In a PCR approach, oligonucleotide primers can be designed for use in PCR reactions to amplify corresponding DNA sequences from cDNA or genomic DNA extracted from any organism of interest. Methods for designing PCR primers and PCR cloning are generally known in the art and are disclosed in Sambrook et al. (1989) Molecular Cloning: A Laboratory Manual (2d ed., Cold Spring Harbor Laboratory Press, Plainview, N.Y.). See also Innis et al., eds. (1990) PCR Protocols: A Guide to Methods and Applications (Academic Press, New York); Innis and Gelfand, eds. (1995) PCR Strategies (Academic Press, New York); and Innis and Gelfand, eds. (1999) PCR Methods Manual (Academic Press, New York). Known methods of PCR include, but are not limited to, methods using paired primers, nested primers, single specific primers, degenerate primers, gene-specific primers, vector-specific primers, partially-mismatched primers, and the like.

In hybridization techniques, all or part of a known nucleotide sequence is used as a probe that selectively hybridizes to other corresponding nucleotide sequences present in a population of cloned genomic DNA fragments or cDNA fragments (i.e., genomic or cDNA libraries) from a chosen organism. The hybridization probes may be genomic DNA fragments, cDNA fragments, RNA fragments, or other oligonucleotides, and may be labeled with a detectable group such as 32P, or any other detectable marker. Thus, for example, probes for hybridization can be made by labeling synthetic oligonucleotides based on the OAR sequences of the invention. Methods for preparation of probes for hybridization and for construction of cDNA and genomic libraries are generally known in the art and are disclosed in Sambrook et al. (1989) Molecular Cloning: A Laboratory Manual (2d ed., Cold Spring Harbor Laboratory Press, Plainview, N.Y.).

For example, the entire OAR sequence disclosed herein, or one or more portions thereof, may be used as a probe capable of specifically hybridizing to corresponding OAR sequences and messenger RNAs. To achieve specific hybridization under a variety of conditions, such probes include sequences that are unique among OAR sequences and are preferably at least about 10 nucleotides in length, and most preferably at least about nucleotides in length. Such probes may be used to amplify corresponding OAR sequences from a chosen organism by PCR. This technique may be used to isolate additional coding sequences from a desired organism or as a diagnostic assay to determine the presence of coding sequences in an organism. Hybridization techniques include hybridization screening of plated DNA libraries (either plaques or colonies; see, for example, Sambrook et al. (1989) Molecular Cloning: A Laboratory Manual (2d ed., Cold Spring Harbor Laboratory Press, Plainview, N.Y.).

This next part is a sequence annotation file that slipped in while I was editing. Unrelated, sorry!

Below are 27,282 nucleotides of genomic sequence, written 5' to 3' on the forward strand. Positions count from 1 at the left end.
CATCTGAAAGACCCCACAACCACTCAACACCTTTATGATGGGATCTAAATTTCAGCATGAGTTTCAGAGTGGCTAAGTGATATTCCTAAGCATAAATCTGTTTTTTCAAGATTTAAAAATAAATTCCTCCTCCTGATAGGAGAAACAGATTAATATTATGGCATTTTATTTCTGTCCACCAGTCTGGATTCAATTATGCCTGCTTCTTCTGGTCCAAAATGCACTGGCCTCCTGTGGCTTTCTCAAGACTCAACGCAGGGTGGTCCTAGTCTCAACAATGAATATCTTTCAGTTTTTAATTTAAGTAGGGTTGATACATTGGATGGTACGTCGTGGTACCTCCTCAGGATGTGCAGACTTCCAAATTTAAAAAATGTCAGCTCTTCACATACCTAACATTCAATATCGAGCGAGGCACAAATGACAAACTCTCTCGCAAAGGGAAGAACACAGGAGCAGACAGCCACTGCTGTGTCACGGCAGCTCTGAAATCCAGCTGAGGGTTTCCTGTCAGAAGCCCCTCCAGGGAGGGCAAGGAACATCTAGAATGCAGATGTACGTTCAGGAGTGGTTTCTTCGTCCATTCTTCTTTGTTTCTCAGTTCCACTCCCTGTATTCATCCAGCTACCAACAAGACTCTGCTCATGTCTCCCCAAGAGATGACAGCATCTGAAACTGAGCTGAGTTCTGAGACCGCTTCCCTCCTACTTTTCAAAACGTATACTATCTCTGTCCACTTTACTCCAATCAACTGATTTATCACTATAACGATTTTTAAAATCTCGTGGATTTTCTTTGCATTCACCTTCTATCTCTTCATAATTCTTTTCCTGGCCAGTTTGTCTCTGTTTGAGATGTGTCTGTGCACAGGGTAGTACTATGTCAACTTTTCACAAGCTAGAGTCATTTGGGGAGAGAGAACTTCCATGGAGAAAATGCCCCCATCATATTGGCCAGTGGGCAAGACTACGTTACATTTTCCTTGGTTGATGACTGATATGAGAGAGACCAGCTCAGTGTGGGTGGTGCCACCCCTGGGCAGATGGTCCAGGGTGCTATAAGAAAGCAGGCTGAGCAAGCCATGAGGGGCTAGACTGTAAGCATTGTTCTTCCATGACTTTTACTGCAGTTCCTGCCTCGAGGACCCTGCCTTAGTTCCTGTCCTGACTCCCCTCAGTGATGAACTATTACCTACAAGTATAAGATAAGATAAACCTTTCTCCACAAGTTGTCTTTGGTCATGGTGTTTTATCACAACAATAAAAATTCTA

Hybridization of such sequences may be carried out under stringent conditions. By “stringent conditions” or “stringent hybridization conditions” is intended conditions under which a probe will hybridize to its target sequence to a detectably greater degree than to other sequences (e.g., at least 2-fold over background). Stringent conditions are sequence-dependent and will be different in different circumstances. By controlling the stringency of the hybridization and/or washing conditions, target sequences that are 100% complementary to the probe can be identified (homologous probing). Alternatively, stringency conditions can be adjusted to allow some mismatching in sequences so that lower degrees of similarity are detected (heterologous probing). Generally, a probe is less than about 1000 nucleotides in length, preferably less than 500 nucleotides in length.

Typically, stringent conditions will be those in which the salt concentration is less than about 1.5 M Na ion, typically about 0.01 to 1.0 M Na ion concentration (or other salts) at pH 7.0 to 8.3 and the temperature is at least about 30° C. for short probes (e.g., 10 to 50 nucleotides) and at least about 60° C. for long probes (e.g., greater than 50 nucleotides). Stringent conditions may also be achieved with the addition of destabilizing agents such as formamide. Exemplary low stringency conditions include hybridization with a buffer solution of 30 to 35% formamide, 1 M NaCl, 1% SDS (sodium dodecyl sulphate) at 37° C., and a wash in 1× to 2×SSC (20×SSC=3.0 M NaCl/0.3 M trisodium citrate) at 50 to 55° C. Exemplary moderate stringency conditions include hybridization in 40 to 45% formamide, 1.0 M NaCl, 1% SDS at 37° C., and a wash in 0.5× to 1×SSC at 55 to 60° C. Exemplary high stringency conditions include hybridization in 50% formamide, 1 M NaCl, 1% SDS at 37° C., and a wash in 0.1×SSC at 60 to 65° C. The duration of hybridization is generally less than about 24 hours, usually about 4 to about 12 hours.